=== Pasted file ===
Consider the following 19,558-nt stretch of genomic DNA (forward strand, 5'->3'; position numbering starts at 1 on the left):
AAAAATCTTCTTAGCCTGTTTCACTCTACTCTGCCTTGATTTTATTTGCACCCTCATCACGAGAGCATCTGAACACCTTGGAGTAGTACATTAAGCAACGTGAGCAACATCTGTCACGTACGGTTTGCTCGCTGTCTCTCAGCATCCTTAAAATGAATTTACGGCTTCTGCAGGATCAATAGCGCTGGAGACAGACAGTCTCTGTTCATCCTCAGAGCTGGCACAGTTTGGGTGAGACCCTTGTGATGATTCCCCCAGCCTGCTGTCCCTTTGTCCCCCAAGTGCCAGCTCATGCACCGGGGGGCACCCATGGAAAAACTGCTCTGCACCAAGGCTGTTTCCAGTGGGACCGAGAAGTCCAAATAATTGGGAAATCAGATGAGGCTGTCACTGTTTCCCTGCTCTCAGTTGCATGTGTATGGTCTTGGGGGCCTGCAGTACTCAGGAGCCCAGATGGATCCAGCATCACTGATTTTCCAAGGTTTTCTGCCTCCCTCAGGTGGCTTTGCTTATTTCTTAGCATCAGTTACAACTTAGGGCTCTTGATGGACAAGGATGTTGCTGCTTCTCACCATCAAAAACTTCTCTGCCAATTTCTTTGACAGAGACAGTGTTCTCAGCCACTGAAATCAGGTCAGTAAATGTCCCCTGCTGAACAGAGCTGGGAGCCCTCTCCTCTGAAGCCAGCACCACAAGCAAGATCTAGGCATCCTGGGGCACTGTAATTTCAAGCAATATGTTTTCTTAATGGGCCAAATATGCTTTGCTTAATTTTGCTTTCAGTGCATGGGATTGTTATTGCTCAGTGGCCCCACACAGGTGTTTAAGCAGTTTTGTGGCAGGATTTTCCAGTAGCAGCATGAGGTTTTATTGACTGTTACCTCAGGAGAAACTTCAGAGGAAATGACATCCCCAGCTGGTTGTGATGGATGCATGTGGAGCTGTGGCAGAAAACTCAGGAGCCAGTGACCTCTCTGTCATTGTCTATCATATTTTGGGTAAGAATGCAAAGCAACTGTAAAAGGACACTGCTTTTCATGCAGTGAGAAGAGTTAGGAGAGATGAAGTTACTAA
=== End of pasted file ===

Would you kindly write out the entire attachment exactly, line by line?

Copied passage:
Consider the following 19,558-nt stretch of genomic DNA (forward strand, 5'->3'; position numbering starts at 1 on the left):
AAAAATCTTCTTAGCCTGTTTCACTCTACTCTGCCTTGATTTTATTTGCACCCTCATCACGAGAGCATCTGAACACCTTGGAGTAGTACATTAAGCAACGTGAGCAACATCTGTCACGTACGGTTTGCTCGCTGTCTCTCAGCATCCTTAAAATGAATTTACGGCTTCTGCAGGATCAATAGCGCTGGAGACAGACAGTCTCTGTTCATCCTCAGAGCTGGCACAGTTTGGGTGAGACCCTTGTGATGATTCCCCCAGCCTGCTGTCCCTTTGTCCCCCAAGTGCCAGCTCATGCACCGGGGGGCACCCATGGAAAAACTGCTCTGCACCAAGGCTGTTTCCAGTGGGACCGAGAAGTCCAAATAATTGGGAAATCAGATGAGGCTGTCACTGTTTCCCTGCTCTCAGTTGCATGTGTATGGTCTTGGGGGCCTGCAGTACTCAGGAGCCCAGATGGATCCAGCATCACTGATTTTCCAAGGTTTTCTGCCTCCCTCAGGTGGCTTTGCTTATTTCTTAGCATCAGTTACAACTTAGGGCTCTTGATGGACAAGGATGTTGCTGCTTCTCACCATCAAAAACTTCTCTGCCAATTTCTTTGACAGAGACAGTGTTCTCAGCCACTGAAATCAGGTCAGTAAATGTCCCCTGCTGAACAGAGCTGGGAGCCCTCTCCTCTGAAGCCAGCACCACAAGCAAGATCTAGGCATCCTGGGGCACTGTAATTTCAAGCAATATGTTTTCTTAATGGGCCAAATATGCTTTGCTTAATTTTGCTTTCAGTGCATGGGATTGTTATTGCTCAGTGGCCCCACACAGGTGTTTAAGCAGTTTTGTGGCAGGATTTTCCAGTAGCAGCATGAGGTTTTATTGACTGTTACCTCAGGAGAAACTTCAGAGGAAATGACATCCCCAGCTGGTTGTGATGGATGCATGTGGAGCTGTGGCAGAAAACTCAGGAGCCAGTGACCTCTCTGTCATTGTCTATCATATTTTGGGTAAGAATGCAAAGCAACTGTAAAAGGACACTGCTTTTCATGCAGTGAGAAGAGTTAGGAGAGATGAAGTTACTAA